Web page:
As you make your way through the Inner Sanctum, you can't help but be in awe of the massive size of the rock formations and those that forged the trails all those years ago before modern machinery was available to help make the way.
There are places throughout the hike to stop and enjoy the view, grab a drink (from your water folks), or even have a possible picnic as picnic tables were plentiful.
Hikers often stop to add their mark on the Chasm with rock formations among natures rock formations.
There are several places in which the Adventure Trail intersects with the Inner Sanctum allowing those that don't do the Adventure Trail an opportunity to get the same views.
Prior to 2004, hikers visiting the Chasm would tack notes along the rock walls as they were porous enough to hold tacks. Due to litter and the need to maintain the rocks from erosion, a Post Office was erected to carry out the same premise of messages left for others.
As I came along the pathway towards what is known as Table Rock, I relished in the fact that I was able to take this trek alone and with very few others on the trail with me. It was peaceful, and I didn't even mind the few times the skies opened up and rained on me. I had dressed accordingly, which I highly recommend doing. You want hiking boots or sneakers, a hat for protection from rain and sun, and layers of clothing that allow you to hike in comfort. I did forget my bug spray which I regretted, however was lucky enough not to have to deal with many bugs or ticks on this hike.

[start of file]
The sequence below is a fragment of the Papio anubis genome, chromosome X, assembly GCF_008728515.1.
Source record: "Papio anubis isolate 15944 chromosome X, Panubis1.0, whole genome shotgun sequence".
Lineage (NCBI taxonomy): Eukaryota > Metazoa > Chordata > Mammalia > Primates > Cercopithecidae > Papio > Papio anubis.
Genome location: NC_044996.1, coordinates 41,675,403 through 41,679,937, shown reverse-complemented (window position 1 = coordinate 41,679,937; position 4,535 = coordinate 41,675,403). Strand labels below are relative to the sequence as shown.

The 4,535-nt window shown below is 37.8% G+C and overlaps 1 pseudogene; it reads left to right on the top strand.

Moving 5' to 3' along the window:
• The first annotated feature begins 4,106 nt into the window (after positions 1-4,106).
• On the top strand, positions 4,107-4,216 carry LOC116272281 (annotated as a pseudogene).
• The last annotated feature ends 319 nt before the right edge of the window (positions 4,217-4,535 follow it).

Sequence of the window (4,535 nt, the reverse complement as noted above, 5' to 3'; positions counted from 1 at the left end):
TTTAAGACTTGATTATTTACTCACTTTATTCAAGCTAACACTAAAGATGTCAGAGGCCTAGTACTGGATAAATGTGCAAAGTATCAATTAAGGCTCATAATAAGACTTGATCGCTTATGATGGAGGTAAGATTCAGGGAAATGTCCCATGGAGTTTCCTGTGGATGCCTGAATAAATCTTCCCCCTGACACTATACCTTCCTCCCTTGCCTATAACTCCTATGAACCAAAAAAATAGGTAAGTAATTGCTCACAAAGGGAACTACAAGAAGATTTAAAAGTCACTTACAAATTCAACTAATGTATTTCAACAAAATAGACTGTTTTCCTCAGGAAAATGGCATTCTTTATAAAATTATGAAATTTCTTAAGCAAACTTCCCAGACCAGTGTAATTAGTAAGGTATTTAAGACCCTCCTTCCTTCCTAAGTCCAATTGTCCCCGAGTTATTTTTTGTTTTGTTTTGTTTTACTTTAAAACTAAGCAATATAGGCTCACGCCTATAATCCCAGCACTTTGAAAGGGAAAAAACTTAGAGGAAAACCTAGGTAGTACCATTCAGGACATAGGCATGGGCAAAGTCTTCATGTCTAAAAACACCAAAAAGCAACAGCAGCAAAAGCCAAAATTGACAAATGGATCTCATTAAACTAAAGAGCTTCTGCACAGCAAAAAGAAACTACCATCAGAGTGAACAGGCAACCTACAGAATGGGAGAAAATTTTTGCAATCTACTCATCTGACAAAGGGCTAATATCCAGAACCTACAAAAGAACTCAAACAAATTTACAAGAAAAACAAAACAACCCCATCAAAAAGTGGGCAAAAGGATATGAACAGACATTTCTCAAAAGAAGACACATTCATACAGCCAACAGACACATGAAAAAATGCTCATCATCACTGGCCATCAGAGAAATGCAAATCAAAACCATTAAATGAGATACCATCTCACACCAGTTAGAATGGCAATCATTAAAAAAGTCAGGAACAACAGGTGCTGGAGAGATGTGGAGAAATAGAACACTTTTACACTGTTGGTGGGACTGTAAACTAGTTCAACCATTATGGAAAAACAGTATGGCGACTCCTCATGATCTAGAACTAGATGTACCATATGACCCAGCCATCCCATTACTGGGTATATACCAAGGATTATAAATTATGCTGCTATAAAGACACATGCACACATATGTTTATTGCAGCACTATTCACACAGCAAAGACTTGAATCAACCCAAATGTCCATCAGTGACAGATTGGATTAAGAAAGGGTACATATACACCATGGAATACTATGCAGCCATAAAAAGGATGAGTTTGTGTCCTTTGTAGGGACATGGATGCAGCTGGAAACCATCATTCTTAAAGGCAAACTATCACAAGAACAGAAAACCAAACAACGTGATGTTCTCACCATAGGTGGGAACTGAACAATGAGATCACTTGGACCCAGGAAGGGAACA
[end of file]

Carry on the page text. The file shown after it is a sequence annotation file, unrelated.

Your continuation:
My portion of the hike took about twenty minutes less than my friends, but is normally about an hour difference. I think because I stopped and took a ton of photos and enjoyed the quiet of the water down below, my time was lessened. I waited with the staff at Table Rock for my party to arrive so that we could continue together on the rafting portion of our journey. At times they say it's extremely busy here, but being the first there in the morning and it being rainy was a bit of blessing because the wait was non-existent and we had a raft just to ourselves.
We contemplated doing the inner tubes but decided we didn't want our shoes to get completely wet. So if you do want to do the inner tubes, I suggest bringing another pair of shoes as you will want them to use after getting out of the water.
Once we boarded the raft our guide offered us a ton of history in the little span of the river we traveled. With the river very low, we didn't have to go through any really big rapids, however there is a portion that could get a little hairy if the waters were higher. Kinda peaked my interest for perhaps an upcoming adventure of white water rafting!